Social Networking Technology and Arts Organizations

Recently in the Artful Manager blog, Andrew Taylor discussed how social networking technology evident in popular user-driven sites (MySpace, YouTube, Flickr, Dandelife, etc.) is rapidly changing the nature of the web and how we use it by enabling individuals to share their voice, vision and story with the wider world. For many months now, I have been ruminating over how to (a) strategically integrate the use of social networking technology into my programs and services, and (b) convince my organization's leaders that we need to move in this direction.

I know many artists are finding ways to utilize this technology as a tool for furthering their artistic endeavors. Comedian Dane Cook has used his MySpace network to catapult himself into the national spotlight as today's top-selling comedian on tour; Boston painter Jeff Hayes produces a successful painting-a-day blog to sell his work on a daily basis; hundreds of filmmakers post their trailers and short films on YouTube to promote awareness and generate buzz for their work.

So what can social networking technology do for arts organizations?

  • Given the current trend in the field for arts organizations to market the "artistic experience" coupled with contemporary audiences' desire for greater interactivity, social networking technology has great potential to assist arts organizations in deepening their audience's experience by providing more avenues for engaging with the art, the artists, the organization, and each other. For example, check out Chicago Classical Music (CCM). Founded by nine classical music organizations, CCM launched in March 2006 as a six-month pilot program under the auspices of the Arts & Business Council of Chicago. This online community is dedicated to connecting its 11 current membership organizations with classical music enthusiasts through a blog, interactive forums, a chat room, a ticket swap feature, an events calendar, and more.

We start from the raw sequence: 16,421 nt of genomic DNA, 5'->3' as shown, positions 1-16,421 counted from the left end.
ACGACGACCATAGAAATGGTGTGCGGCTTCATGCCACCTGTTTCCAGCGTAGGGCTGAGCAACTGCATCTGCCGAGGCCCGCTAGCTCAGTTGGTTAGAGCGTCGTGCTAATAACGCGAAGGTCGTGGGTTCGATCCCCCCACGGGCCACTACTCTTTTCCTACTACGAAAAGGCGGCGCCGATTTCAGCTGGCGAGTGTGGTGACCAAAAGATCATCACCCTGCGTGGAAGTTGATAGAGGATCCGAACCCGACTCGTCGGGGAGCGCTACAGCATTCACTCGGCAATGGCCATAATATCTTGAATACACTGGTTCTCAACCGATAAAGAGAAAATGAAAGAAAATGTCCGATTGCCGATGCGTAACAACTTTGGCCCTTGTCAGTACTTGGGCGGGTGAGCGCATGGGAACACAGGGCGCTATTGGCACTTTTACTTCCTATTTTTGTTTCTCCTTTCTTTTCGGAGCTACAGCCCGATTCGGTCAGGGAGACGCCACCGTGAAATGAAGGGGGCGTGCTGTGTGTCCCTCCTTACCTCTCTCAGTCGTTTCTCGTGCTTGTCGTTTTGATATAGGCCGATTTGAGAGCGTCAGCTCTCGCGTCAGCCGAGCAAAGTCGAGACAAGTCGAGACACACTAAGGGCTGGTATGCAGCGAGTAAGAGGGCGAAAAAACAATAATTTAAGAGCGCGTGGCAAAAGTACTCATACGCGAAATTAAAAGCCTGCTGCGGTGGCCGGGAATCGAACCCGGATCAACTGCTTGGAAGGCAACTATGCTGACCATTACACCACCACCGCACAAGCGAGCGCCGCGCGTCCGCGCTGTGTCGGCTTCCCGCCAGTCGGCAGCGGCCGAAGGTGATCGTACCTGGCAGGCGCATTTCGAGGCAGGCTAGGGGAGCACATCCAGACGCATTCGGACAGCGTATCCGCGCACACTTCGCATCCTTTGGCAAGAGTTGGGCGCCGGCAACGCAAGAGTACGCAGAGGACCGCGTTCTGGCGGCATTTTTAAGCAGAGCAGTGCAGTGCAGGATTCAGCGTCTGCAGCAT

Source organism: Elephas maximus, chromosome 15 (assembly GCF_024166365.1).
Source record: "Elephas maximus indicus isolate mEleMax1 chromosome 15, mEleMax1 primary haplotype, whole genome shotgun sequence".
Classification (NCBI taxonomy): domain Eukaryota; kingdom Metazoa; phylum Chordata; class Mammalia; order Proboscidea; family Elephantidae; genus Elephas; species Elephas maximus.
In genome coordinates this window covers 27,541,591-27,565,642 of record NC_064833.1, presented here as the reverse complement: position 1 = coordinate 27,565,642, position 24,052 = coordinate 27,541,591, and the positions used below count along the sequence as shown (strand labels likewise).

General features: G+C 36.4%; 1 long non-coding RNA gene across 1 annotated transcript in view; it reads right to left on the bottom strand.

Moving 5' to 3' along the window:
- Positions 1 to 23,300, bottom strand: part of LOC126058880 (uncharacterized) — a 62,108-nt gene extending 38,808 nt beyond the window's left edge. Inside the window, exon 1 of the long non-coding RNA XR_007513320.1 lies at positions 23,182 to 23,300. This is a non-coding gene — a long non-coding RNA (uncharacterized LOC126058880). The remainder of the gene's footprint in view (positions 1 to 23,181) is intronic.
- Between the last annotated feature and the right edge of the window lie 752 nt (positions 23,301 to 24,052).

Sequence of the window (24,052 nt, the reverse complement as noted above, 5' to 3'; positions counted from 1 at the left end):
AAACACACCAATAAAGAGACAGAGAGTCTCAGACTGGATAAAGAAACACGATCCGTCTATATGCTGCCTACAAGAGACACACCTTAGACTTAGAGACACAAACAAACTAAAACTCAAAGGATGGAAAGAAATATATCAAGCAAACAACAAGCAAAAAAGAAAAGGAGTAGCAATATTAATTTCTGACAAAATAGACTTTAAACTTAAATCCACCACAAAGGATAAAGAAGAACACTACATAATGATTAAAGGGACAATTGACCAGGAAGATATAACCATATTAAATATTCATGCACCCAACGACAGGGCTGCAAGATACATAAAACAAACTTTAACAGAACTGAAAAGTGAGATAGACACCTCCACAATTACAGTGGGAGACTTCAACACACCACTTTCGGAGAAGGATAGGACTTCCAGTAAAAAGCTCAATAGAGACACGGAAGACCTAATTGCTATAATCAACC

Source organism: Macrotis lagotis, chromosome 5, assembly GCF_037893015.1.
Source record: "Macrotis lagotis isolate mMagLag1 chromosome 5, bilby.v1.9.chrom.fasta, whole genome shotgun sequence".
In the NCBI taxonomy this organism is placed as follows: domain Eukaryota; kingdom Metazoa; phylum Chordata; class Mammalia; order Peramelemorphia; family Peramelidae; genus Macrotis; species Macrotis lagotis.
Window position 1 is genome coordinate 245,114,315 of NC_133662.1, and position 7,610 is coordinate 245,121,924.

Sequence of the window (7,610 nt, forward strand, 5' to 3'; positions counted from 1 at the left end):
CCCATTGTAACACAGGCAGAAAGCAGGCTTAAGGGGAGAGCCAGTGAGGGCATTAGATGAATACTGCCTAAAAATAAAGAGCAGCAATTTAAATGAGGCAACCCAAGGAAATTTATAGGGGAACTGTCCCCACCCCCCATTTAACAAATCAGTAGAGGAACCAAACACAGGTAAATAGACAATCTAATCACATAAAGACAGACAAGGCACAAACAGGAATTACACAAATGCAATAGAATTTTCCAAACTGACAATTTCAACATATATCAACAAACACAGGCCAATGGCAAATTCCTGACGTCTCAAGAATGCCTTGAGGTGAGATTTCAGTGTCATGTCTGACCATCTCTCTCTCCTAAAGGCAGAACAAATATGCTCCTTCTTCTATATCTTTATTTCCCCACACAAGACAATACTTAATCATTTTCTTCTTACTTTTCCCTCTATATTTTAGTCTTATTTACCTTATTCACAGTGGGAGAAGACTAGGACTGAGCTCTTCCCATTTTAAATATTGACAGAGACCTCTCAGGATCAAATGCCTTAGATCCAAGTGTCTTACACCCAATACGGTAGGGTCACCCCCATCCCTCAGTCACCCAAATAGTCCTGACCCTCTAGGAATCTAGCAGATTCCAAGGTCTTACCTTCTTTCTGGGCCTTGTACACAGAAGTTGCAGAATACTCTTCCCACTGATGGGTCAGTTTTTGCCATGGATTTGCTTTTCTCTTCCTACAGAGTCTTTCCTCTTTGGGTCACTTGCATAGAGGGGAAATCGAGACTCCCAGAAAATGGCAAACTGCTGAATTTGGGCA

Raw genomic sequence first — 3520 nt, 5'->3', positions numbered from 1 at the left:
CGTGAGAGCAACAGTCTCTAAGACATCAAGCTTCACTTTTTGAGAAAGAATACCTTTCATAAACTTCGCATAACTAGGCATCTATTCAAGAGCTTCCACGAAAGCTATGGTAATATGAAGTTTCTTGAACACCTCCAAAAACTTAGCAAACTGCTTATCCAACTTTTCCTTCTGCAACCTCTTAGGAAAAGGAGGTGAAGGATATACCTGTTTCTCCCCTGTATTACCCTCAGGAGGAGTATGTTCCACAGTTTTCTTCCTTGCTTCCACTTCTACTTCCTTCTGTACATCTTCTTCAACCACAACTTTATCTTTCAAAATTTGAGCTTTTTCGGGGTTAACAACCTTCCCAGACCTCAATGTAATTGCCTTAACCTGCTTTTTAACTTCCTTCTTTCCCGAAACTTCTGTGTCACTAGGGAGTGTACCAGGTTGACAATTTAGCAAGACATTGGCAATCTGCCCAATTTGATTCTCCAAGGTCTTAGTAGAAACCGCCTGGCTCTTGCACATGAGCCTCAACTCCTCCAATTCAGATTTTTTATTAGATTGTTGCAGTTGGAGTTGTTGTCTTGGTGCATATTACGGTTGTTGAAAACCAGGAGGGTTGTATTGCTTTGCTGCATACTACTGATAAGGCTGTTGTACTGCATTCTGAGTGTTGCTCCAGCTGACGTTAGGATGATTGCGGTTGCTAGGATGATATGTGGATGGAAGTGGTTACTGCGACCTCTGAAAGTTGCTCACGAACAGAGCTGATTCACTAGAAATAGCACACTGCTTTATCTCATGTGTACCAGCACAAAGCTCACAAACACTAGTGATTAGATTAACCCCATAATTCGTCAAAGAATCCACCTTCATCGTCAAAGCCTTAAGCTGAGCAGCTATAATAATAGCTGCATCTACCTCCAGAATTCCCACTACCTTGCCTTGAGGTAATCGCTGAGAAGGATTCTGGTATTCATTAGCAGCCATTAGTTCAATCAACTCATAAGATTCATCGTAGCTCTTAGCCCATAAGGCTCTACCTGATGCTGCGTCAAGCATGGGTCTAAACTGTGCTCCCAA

• Due to the "tell your friends, who will tell their friends, etc." nature of this technology, another benefit for arts organizations is the viral expansion of their reach and awareness. Earlier this fall, I started a weblog for our Southern Circuit - Tour of Independent Filmmakers program wherein touring filmmakers post about their experiences on the road in the South. Even in its nascent phase, the blog has been viewed throughout the United States, Europe, Asia, and South America; thereby providing our program with a reach and awareness we could never afford to garner through another channel.
  • A third potential function for social network technology is to galvanize a virtual community around a mission, goal or issue to spur positive change in the real world. Take a look at how the New Orleans Video Access Center has been using YouTube to answer the question "Why should New Orleans be rebuilt?"

These are just a few ways in which these sites and online services can benefit arts organizations. With every passing day, further innovative uses are realized. So why stay behind the curve? What could social networking technology do for your organization?